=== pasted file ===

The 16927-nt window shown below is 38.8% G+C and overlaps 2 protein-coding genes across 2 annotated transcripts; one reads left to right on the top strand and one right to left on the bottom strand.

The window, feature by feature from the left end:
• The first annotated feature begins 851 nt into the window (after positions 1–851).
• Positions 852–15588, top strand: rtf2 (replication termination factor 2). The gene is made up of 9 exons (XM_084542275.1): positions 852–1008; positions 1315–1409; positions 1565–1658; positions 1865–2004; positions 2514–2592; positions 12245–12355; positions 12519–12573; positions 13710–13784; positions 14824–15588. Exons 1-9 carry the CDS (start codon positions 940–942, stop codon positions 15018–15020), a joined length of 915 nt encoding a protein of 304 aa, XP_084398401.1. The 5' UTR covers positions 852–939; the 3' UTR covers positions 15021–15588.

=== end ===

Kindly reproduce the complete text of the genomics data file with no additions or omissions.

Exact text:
The 16927-nt window shown below is 38.8% G+C and overlaps 2 protein-coding genes across 2 annotated transcripts; one reads left to right on the top strand and one right to left on the bottom strand.

The window, feature by feature from the left end:
• The first annotated feature begins 851 nt into the window (after positions 1–851).
• Positions 852–15588, top strand: rtf2 (replication termination factor 2). The gene is made up of 9 exons (XM_084542275.1): positions 852–1008; positions 1315–1409; positions 1565–1658; positions 1865–2004; positions 2514–2592; positions 12245–12355; positions 12519–12573; positions 13710–13784; positions 14824–15588. Exons 1-9 carry the CDS (start codon positions 940–942, stop codon positions 15018–15020), a joined length of 915 nt encoding a protein of 304 aa, XP_084398401.1. The 5' UTR covers positions 852–939; the 3' UTR covers positions 15021–15588.